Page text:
New summer program to help young newcomers practice English

This month the province launched a new summer language program, to help young newcomers learn English and better prepare them for school in Canada.

EAL summer school being offered to grades 1-9 for the first time this year

German Ivkovich wasn't sure about spending his summer in a classroom, 'but then I thought, "Oh my God, this is awesome,"' he said. (Jessica Doria-Brown/CBC)

It's a different kind of summer school: games and excursions to help young newcomers practice their English language skills.

English as an Additional Language teacher Jeremy Hogan says the more laid-back summer vibe helps students focus on conversation.

"Being here in the summer without that academic pressure makes concentrating on just their English skills much easier for them," said Hogan.

This month the province launched a new summer language program, to help young newcomers learn English and better prepare them for school in Canada.

Learning through experience

Until now, EAL summer programs were reserved for high school aged children. This year, that's expanded to include grades 1 through 9.

The three-week-long course — being offered throughout the summer — is delivered by EAL teachers and youth assistants.

'Being here in the summer without that academic pressure makes concentrating on just their English skills much easier for them,' says EAL teacher Jeremy Hogan.

Hogan said the focus is on helping students learn English through experience, both inside the classroom and on field trips throughout Charlottetown.

"Going to the pool, Victoria Park, scavenger hunts ... this is a great way to get them to know their community, and learn about how to go about their community safely, and learn about vocabulary while they are doing it," said Hogan.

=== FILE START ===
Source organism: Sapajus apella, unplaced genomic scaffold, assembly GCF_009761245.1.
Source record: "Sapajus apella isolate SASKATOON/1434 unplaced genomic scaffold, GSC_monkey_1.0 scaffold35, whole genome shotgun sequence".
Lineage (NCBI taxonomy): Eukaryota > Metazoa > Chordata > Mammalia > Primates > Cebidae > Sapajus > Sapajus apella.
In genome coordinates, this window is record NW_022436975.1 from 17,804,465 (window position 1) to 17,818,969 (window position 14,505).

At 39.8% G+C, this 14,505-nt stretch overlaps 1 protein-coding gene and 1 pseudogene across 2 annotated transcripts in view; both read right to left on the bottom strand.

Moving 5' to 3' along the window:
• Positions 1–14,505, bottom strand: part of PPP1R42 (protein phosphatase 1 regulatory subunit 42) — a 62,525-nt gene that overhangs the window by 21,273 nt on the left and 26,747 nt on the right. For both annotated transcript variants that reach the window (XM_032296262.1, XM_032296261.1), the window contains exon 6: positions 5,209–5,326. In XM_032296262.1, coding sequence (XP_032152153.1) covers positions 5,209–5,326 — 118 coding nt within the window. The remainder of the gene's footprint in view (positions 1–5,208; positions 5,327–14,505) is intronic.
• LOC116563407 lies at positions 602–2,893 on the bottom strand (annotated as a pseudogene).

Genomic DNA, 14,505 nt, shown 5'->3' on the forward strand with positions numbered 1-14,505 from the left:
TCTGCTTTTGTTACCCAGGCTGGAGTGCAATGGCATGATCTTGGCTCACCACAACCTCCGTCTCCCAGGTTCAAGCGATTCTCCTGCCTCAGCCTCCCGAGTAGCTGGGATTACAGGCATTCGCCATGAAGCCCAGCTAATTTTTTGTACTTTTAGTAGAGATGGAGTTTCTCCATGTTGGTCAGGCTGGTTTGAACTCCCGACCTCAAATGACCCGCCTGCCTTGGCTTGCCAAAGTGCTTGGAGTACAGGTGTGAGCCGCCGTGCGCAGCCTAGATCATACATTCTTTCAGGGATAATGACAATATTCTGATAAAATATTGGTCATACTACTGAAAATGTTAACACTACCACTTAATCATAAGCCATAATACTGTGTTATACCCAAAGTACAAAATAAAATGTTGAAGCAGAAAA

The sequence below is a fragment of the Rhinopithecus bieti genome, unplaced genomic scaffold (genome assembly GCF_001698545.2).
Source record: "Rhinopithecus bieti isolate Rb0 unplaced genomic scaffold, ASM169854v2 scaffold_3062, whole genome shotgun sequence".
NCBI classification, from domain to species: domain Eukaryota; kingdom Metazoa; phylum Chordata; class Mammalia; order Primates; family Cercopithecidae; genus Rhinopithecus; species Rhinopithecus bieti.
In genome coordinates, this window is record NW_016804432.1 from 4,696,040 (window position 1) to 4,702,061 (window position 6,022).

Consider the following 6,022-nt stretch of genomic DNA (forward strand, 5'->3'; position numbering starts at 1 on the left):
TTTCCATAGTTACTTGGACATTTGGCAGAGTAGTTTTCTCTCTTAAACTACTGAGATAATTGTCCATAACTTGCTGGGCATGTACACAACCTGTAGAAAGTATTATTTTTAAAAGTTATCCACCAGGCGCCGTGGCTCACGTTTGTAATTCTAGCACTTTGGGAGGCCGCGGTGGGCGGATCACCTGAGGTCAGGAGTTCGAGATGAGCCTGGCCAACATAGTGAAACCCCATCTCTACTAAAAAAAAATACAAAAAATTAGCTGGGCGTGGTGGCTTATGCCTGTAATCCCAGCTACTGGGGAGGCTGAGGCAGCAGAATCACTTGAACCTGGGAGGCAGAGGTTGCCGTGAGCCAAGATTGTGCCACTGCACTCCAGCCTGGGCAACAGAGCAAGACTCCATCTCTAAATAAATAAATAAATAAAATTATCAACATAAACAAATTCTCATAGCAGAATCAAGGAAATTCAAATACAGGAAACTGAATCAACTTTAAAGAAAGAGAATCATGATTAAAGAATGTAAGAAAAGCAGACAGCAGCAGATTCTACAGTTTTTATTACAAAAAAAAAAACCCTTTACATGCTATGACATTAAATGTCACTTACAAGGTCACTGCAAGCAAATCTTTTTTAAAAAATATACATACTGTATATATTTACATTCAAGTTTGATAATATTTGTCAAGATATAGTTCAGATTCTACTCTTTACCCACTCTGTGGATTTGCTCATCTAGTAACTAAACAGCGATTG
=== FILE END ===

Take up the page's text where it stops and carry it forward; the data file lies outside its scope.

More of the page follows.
'Oh my God, this is awesome'

Many of the students participating in the program are still quite new to the Island, and are learning English from scratch.

Student German Ivkovich arrived in Charlottetown less than a year ago from Russia and said he wasn't quite sure about the idea of spending time in a classroom this summer.

"But then I thought, 'Oh my God, this is awesome,'" said Ivkovich. "Because we're going swimming sometimes, we're doing some activities, like today we will go bowling, today we learn about clothing and food."

Makes it easier in September

Some of the students are refugees, and may have had very little in terms of formal education, Hogan said.

The hope is that the program, and the less formal setting, will not only help improve their English, but also make heading to class in September a lot less daunting.

"It's fun, and if they have fun when they are learning the language they retain a lot more," said Hogan.  

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About the Author

Jessica Doria-Brown

Videojournalist

Jessica Doria-Brown is a videojournalist with CBC in P.E.I. Originally from Toronto, Jessica has worked for CBC in Newfoundland & Labrador, New Brunswick, and Ontario.